Pure maple syrup is made from concentrated maple tree sap.
Pure maple syrup does not contain any additives or preservatives.
Colour and clarity depend upon the weather, the cleanliness of the tools, the regularity of gathering, and the manner of boiling and straining. As for the flavour, it depends on imponderable qualities: the tree itself, the location, the soil, etc.
These factors are important in determining the commercial value of maple syrup but are not essential to the identity of maple syrup as such. Maple sap, and nothing else, as the raw material of its making, is the essential ingredient.
Extra Light: Produced at the very beginning of the season, very pale colour and delicate taste. Light transmittance over 75%.
Light: Produced at the beginning of the season in mid-March. Pale amber in colour with a pure, subtle flavour. Light transmittance 61-74%.
Medium: Produced in the middle of the season this is the most popular grade available. A rich amber colour and more pronounced flavour. Light transmittance 44-60%.) p>
Amber: Produced near the end of the season, it contains a higher mineral content, stronger maple taste and dark colour. Recommended for cooking or those who prefer a stronger taste. Light transmittance 27-43%.
Dark: Produced at the very end of the season, it has the highest mineral content. This is very dark, full flavoured syrup often used as an ingredient in cereals and baked goods. Light transmittance 0-26%.
Certified organic maple syrup - Certified by QAI (Quality Assurance International) - both the farm and bottling plant are inspected annually and must meet strict guidelines for organic certification (no pesticides, organic farming practices, use only regulated cleaners, labelling approved by QAI, all syrup batches coded for organic audit control, etc.)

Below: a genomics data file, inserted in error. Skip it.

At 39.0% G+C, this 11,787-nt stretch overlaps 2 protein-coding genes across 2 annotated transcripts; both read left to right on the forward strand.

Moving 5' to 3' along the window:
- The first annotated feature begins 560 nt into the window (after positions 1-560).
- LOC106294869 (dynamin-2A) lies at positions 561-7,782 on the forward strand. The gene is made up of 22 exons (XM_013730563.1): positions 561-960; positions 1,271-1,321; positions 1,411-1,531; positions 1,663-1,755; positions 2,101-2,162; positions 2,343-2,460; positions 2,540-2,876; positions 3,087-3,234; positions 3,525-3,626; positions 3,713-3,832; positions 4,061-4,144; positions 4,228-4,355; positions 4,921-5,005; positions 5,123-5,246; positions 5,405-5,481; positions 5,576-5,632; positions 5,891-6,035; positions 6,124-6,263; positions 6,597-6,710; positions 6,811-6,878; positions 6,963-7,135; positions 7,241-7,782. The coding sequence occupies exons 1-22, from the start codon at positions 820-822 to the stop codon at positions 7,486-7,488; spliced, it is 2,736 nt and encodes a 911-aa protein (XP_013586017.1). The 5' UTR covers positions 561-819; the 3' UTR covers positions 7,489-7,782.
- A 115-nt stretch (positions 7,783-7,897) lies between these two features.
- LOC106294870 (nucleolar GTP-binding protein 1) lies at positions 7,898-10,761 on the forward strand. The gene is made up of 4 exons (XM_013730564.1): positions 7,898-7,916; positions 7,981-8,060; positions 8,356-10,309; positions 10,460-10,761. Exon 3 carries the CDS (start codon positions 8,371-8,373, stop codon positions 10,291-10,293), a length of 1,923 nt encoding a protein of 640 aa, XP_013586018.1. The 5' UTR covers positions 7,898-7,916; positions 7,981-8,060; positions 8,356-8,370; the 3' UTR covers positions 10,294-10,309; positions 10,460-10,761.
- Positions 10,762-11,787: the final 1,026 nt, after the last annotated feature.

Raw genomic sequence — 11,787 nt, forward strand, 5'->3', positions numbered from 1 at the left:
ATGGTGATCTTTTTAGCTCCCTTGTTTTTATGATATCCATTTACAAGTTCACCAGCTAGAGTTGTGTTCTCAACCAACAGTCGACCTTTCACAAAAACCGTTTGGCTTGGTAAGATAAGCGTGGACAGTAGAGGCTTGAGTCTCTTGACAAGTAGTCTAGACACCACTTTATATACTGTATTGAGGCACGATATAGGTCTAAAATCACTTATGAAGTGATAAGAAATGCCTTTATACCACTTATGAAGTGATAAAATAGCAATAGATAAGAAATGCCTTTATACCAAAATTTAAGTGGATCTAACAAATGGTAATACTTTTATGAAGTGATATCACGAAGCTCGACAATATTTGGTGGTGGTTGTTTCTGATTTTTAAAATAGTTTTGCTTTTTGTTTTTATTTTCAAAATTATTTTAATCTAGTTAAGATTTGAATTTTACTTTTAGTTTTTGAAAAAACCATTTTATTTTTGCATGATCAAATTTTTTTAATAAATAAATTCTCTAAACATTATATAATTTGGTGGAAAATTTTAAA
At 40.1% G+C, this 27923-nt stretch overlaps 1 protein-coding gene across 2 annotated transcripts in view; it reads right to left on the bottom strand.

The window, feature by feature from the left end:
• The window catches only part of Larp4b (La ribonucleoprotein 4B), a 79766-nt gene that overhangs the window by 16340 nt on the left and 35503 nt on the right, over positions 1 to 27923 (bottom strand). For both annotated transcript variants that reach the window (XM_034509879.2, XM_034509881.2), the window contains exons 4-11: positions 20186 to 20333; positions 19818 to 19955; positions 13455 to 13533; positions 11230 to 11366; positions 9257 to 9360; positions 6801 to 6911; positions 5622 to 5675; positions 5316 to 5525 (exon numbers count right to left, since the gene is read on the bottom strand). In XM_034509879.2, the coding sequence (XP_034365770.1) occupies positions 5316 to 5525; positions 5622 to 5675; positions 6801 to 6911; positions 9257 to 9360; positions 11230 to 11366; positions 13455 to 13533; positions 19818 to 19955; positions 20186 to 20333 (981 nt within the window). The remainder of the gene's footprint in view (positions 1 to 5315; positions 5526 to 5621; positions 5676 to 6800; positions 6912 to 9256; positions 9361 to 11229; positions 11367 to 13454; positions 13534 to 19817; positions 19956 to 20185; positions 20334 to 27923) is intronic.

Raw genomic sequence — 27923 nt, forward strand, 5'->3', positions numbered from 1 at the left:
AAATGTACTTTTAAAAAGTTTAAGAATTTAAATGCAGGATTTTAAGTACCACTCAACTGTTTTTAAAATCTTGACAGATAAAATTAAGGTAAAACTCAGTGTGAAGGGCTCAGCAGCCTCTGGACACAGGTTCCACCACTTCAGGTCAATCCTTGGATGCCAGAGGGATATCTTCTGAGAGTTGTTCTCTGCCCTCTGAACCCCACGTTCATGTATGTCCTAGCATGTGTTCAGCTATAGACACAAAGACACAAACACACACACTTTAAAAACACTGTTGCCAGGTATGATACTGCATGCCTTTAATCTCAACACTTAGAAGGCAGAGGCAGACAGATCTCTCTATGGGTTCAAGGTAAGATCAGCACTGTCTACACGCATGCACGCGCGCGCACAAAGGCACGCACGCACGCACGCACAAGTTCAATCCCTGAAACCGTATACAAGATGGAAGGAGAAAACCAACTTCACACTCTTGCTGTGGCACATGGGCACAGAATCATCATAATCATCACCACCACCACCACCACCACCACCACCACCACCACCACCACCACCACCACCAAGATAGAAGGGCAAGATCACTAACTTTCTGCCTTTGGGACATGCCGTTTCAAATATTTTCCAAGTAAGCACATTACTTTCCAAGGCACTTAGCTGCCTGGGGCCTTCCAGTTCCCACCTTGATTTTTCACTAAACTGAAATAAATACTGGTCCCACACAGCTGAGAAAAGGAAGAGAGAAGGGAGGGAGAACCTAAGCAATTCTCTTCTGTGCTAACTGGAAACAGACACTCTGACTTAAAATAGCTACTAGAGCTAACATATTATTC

Unopened containers will keep for a minimum of 3 years. Store in a dark, cool place. Opened containers must be kept in the refrigerator and will keep up to 1 year.
The harvest is about 6 weeks long in March and April every year.
It takes 40 litres of maple sap to produce 1 litre of pure maple syrup.
Each tree produces an average of 1 litre of maple syrup each year.
Maple syrup is only produced in eastern North America.
Purity is worth it
The 40:1 ratio would explain the high value for this premium product. The reality is that maple syrup is the outcome of a harvest that depends on external conditions subject to the whims of Nature. When you sweeten your dishes with our outstanding syrup, you're taking a delicious taste of Nature's generosity... and nothing else.
Maple syrup history
Native Americans first discovered maple syrup by cutting notches in the maple trees to collect the maple sap in birch bark containers. They concentrated the sap by freezing it several times and then boiling it by heating with hot rocks.
Europeans refined the process of collecting sap by drilling holes into the trees and attaching wooden spouts. They used metal buckets for collecting the sap and using huge iron boiling pots to concentrate it into syrup or sugar.
Nowadays, the sap is collected by plastic spigots and tubing attached to each tree that carry it all the way to the sugarhouse. Reverse osmosis equipment is then used to concentrate the sap by separating the water and sugar molecules. The concentrated liquid is boiled in large evaporators to finally become maple syrup.
All maple syrup is packed by hot-fill (185F / 85C) and quickly sealed in food grade containers. The lids have an induction seal (on most products) and a tamper evident breakaway outer cap. This ensures safety and leak proof travel.